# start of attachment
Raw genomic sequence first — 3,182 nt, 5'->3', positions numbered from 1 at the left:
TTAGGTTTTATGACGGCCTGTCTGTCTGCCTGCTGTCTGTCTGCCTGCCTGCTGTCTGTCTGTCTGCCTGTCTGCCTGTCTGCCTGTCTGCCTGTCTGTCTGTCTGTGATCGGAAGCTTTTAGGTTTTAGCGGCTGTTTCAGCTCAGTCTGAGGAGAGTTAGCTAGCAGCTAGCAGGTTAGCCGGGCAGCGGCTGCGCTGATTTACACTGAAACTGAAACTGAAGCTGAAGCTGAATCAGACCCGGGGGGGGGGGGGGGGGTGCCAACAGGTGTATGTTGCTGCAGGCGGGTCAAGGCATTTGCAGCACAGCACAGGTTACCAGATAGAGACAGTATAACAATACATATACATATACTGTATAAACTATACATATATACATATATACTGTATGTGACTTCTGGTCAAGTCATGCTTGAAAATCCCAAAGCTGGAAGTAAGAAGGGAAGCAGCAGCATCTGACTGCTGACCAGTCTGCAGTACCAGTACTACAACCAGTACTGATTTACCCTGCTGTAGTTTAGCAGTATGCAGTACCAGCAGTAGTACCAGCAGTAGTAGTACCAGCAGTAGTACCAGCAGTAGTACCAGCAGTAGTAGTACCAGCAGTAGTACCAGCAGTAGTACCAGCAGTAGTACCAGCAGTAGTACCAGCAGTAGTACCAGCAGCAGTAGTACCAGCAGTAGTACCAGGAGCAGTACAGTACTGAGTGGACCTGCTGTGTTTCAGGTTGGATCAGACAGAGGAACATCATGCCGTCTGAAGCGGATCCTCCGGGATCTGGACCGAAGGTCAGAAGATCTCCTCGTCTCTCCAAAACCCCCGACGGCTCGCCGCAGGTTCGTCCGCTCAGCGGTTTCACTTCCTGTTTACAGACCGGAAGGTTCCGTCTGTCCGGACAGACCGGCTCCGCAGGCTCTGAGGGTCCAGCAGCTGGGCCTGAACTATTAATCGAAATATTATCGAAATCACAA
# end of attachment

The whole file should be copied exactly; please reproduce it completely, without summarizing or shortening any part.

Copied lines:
Raw genomic sequence first — 3,182 nt, 5'->3', positions numbered from 1 at the left:
TTAGGTTTTATGACGGCCTGTCTGTCTGCCTGCTGTCTGTCTGCCTGCCTGCTGTCTGTCTGTCTGCCTGTCTGCCTGTCTGCCTGTCTGCCTGTCTGTCTGTCTGTGATCGGAAGCTTTTAGGTTTTAGCGGCTGTTTCAGCTCAGTCTGAGGAGAGTTAGCTAGCAGCTAGCAGGTTAGCCGGGCAGCGGCTGCGCTGATTTACACTGAAACTGAAACTGAAGCTGAAGCTGAATCAGACCCGGGGGGGGGGGGGGGGGTGCCAACAGGTGTATGTTGCTGCAGGCGGGTCAAGGCATTTGCAGCACAGCACAGGTTACCAGATAGAGACAGTATAACAATACATATACATATACTGTATAAACTATACATATATACATATATACTGTATGTGACTTCTGGTCAAGTCATGCTTGAAAATCCCAAAGCTGGAAGTAAGAAGGGAAGCAGCAGCATCTGACTGCTGACCAGTCTGCAGTACCAGTACTACAACCAGTACTGATTTACCCTGCTGTAGTTTAGCAGTATGCAGTACCAGCAGTAGTACCAGCAGTAGTAGTACCAGCAGTAGTACCAGCAGTAGTACCAGCAGTAGTAGTACCAGCAGTAGTACCAGCAGTAGTACCAGCAGTAGTACCAGCAGTAGTACCAGCAGTAGTACCAGCAGCAGTAGTACCAGCAGTAGTACCAGGAGCAGTACAGTACTGAGTGGACCTGCTGTGTTTCAGGTTGGATCAGACAGAGGAACATCATGCCGTCTGAAGCGGATCCTCCGGGATCTGGACCGAAGGTCAGAAGATCTCCTCGTCTCTCCAAAACCCCCGACGGCTCGCCGCAGGTTCGTCCGCTCAGCGGTTTCACTTCCTGTTTACAGACCGGAAGGTTCCGTCTGTCCGGACAGACCGGCTCCGCAGGCTCTGAGGGTCCAGCAGCTGGGCCTGAACTATTAATCGAAATATTATCGAAATCACAA